Demystifying Multivariate Analysis
In order to identify sources of process variability, you need to be able to integrate information ranging from raw material and intermediate measurements to processing and environmental data. Multivariate analysis techniques such as principle component analysis (PCA) and partial least squares (PLS) can be highly effective. Chris McCready, an engineering specialist with the software firm UMetrics, shows how MVA methods can be applied to improve your process IQ.
By Chris McCready, PAT Program Director, Umetrics
The FDA recognized that significant regulatory barriers have inhibited pharmaceutical manufacturers from adopting state-of-the-art manufacturing practices within the pharmaceutical industry. The Agency’s new risk-based approach for Current Good Manufacturing Practices (cGMPs) seeks to address the problem by modernizing the regulation of pharmaceutical manufacturing, to enhance product quality and allow manufacturers to implement continuous improvement, leading to lower production costs.
This initiative’s premise is that, if manufacturers demonstrate that they understand their processes, they will reduce the risk of producing bad product. They can then implement improvements within the boundaries of their knowledge without the need for regulatory review and will become a low priority for inspections.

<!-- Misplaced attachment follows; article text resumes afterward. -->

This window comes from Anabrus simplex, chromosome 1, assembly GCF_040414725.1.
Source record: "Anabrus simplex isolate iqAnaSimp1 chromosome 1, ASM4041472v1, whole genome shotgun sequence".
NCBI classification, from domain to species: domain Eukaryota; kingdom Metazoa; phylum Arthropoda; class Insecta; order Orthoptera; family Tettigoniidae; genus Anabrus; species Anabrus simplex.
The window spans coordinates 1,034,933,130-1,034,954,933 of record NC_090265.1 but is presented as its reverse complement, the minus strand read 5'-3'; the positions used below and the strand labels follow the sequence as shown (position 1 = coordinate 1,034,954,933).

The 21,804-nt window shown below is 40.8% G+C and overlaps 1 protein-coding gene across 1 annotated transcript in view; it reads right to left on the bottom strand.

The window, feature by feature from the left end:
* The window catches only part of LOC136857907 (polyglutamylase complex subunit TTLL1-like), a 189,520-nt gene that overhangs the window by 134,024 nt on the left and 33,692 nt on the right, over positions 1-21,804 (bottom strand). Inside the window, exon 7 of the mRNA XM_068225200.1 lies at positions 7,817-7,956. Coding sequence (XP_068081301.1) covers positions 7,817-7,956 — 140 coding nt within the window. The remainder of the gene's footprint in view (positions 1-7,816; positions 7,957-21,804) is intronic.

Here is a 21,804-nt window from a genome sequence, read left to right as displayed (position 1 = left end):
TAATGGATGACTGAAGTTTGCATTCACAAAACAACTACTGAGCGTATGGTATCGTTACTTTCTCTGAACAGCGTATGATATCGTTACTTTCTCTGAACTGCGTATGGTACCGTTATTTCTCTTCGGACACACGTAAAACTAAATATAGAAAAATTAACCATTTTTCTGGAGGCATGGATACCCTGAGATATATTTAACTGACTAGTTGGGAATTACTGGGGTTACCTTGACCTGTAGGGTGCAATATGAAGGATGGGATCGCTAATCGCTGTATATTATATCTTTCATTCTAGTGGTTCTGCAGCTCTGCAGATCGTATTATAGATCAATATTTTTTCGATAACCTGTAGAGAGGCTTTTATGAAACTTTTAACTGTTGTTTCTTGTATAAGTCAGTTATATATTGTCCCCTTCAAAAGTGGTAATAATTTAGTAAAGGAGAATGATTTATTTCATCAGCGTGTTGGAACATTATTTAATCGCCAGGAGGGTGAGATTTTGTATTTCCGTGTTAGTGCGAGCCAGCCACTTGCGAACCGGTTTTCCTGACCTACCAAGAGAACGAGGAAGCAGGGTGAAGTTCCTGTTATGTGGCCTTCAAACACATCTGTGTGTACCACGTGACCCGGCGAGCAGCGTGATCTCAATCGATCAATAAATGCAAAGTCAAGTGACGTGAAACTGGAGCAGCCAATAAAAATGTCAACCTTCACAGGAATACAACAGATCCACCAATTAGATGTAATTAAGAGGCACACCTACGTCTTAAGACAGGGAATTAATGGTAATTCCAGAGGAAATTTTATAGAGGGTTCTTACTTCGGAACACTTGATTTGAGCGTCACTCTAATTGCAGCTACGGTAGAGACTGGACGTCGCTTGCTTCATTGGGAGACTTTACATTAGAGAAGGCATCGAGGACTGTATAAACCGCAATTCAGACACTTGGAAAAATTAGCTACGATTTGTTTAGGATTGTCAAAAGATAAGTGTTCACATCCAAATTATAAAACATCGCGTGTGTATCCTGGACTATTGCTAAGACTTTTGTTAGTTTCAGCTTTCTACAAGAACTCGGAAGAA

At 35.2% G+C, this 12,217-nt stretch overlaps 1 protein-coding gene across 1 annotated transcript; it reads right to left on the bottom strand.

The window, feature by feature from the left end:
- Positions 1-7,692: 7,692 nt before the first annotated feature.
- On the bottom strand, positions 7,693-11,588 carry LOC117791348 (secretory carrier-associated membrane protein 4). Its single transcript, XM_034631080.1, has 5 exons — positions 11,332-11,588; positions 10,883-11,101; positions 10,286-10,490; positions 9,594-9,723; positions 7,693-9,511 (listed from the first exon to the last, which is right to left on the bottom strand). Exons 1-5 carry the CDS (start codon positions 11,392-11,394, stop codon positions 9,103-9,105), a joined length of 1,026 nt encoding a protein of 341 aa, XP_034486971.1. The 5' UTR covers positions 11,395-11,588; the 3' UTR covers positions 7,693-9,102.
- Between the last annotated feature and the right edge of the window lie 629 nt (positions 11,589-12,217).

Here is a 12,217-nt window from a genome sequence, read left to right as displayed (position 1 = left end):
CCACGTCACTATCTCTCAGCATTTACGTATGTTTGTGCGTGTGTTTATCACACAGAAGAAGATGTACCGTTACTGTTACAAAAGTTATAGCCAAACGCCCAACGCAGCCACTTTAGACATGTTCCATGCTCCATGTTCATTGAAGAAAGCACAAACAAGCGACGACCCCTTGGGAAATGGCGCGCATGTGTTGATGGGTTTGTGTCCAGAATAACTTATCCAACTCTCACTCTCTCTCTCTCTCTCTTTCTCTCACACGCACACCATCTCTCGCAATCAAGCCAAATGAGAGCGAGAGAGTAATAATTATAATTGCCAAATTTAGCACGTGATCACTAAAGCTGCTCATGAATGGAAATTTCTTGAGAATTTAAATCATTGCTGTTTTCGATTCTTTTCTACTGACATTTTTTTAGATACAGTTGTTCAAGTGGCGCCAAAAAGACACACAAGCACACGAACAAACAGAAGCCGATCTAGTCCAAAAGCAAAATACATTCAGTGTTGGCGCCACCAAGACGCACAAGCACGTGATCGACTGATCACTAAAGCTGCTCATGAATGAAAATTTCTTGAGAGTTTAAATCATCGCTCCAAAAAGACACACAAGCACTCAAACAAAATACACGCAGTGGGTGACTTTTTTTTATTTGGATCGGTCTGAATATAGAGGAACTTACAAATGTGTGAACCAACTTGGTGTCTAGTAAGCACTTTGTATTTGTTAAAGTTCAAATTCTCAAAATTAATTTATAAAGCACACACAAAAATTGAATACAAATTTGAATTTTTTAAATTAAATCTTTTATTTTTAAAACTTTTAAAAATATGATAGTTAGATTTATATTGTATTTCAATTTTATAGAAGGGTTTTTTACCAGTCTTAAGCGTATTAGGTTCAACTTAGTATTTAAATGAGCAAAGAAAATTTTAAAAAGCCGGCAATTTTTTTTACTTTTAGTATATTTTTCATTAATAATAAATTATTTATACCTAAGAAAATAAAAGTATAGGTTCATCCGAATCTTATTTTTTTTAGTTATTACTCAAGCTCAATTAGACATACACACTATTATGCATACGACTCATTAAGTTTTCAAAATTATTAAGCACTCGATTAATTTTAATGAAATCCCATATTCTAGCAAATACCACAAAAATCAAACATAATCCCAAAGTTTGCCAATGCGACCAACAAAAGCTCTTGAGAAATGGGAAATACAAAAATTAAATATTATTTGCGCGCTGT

The FDA defines process understanding as:
- identification of critical sources of variability
- management of this variability by the manufacturing process
- ability to predict quality attributes, accurately and reliably.
We must now ask ourselves what methods and tools are available for generation of this process understanding. The analysis method(s) must be capable of integrating the various types of information generated during a full production cycle including
- raw material measurements
- processing data from various unit operations
- intermediate quality measurements
- environmental data
These data can then be used to identify which parameters have a critical impact on product quality.
Multivariate (MV) methods such as principle component analysis (PCA) and partial least squares (PLS) are ideal for analysis of the various types of data generated from pharmaceutical manufacturing processes.
Practical concepts are provided to describe identification of critical sources of variability, calibration of robust and reliable predictive models, application of these models in real-time production and ultimately how the information generated is used for improvement of manufacturing processes.The Challenge
The greatest hurdle involved in almost any analysis is generation, integration and organization of data. This is particularly true for the pharmaceutical industry, where data are often stored in vast warehouses but rarely, if ever, retrieved.
Past regulatory environments did not provide incentives for analysis of manufacturing processes because implementing improvements required revalidation and the current condition of pharmaceutical data infrastructures reflects this.